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Peak District’s Most Haunted!

This is an archived press release

Thursday 30 November 2006

30 November 2006

Peak District’s Most Haunted!

A new guide to the Peak District is haunting visitor centres. But be warned…it is no ordinary guide – The Bloody Peak will introduce you to the Peak District’s darker side in time for a Christmas ghost story or two.

The Bloody Peak is a self-guided tour of the region’s haunted hotels, ghostly visitations, murders most foul, highwaymen – even a witch transporting pedlars to London.

The free 24-page leaflet is the latest in a series of Peak Experience themed trails, which not only inform people about the area’s rich heritage, but encourage them to use local traders along the way.

Bill Bevan, Peak Experience project officer said, “Many visitors are fascinated by ghost stories and haunted houses. The Bloody Peak brings together all the Peak District’s places to visit associated with ghost stories and grisly tales for the in one place for the first time. This is a different way to explore the region and discover something unexpected.”

The leaflet not only has photographs of the locations but mock-up pictures of hauntings, from medieval ladies at Peveril Castle to highwayman Black Harry, who used to terrorise Stoney Middleton, and the mysterious dog-like boggarts of Ipstones.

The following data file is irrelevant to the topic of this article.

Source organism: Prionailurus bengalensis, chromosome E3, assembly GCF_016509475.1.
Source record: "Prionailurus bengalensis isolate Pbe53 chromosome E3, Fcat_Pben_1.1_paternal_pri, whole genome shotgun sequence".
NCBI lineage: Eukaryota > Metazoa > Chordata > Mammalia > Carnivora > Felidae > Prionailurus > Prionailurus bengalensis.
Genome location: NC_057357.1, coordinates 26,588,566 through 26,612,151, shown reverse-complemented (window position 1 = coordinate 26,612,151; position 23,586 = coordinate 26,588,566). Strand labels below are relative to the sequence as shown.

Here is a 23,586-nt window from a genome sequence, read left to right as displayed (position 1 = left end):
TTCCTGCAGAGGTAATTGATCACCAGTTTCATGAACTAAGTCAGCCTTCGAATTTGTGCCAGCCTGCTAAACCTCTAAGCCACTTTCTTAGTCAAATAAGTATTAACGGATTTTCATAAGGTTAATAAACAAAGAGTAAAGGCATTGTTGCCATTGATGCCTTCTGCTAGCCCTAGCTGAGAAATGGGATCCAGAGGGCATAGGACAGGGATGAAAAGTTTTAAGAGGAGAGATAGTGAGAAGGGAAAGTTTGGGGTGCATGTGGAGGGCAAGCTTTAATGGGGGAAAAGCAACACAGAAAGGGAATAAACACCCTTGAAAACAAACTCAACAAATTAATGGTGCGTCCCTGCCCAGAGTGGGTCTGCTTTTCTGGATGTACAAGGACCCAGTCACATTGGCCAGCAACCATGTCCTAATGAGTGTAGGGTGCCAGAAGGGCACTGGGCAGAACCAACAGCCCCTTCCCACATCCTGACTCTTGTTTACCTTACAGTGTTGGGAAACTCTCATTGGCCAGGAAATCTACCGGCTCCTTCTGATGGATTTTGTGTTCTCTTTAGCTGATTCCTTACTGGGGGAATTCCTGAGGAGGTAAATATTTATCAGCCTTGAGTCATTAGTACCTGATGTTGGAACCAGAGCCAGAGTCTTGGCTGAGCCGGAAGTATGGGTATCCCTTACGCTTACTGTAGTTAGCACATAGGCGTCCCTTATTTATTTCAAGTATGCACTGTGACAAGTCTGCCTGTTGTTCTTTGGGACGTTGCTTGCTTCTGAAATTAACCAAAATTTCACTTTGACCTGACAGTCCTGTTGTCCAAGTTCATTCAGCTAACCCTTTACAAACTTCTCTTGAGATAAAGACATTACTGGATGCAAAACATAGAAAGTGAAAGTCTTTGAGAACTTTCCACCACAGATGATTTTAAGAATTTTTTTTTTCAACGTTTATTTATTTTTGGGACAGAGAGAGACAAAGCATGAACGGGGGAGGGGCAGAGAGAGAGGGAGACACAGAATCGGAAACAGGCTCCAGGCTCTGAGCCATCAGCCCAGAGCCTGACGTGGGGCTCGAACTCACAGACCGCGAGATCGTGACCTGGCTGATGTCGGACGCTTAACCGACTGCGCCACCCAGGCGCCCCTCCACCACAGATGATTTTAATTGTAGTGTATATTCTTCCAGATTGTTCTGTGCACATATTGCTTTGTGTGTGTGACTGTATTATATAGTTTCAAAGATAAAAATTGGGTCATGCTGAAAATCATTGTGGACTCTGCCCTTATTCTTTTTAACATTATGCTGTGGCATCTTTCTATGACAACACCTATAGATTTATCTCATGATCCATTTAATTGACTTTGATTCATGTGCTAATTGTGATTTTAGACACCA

If that is all too daunting, there is also a directory of places to stay and eat that might make for a more pleasant visit – but watch out: some of the hotels and pubs included are haunted themselves.

So prepare for strange lights, a suspicious chill, eerie voices, or the creak of floorboards when no-one else is around. You have been warned…take a torch, some courage and go!

The leaflet is available from all tourist information and visitor centres in and around the Peak District. A longer version will be available on the Peak Experience website - www.peak-experience.org.uk

Other Peak Experience themed trails so far are: Film & Literature, Time Travellers, Churches and Geology – and more will be coming soon, on Antiques, Wild Peak, Watery Peak, Industrial Pasts and How We Ate the Peak (food, farming and the landscape).

  • Peak Experience, led by the Peak District National Park Authority, is a Peak District Interpretation Partnership project, funded by Derby & Derbyshire Rural Action Zone, the European Union and other local partners.

This is an archived press release

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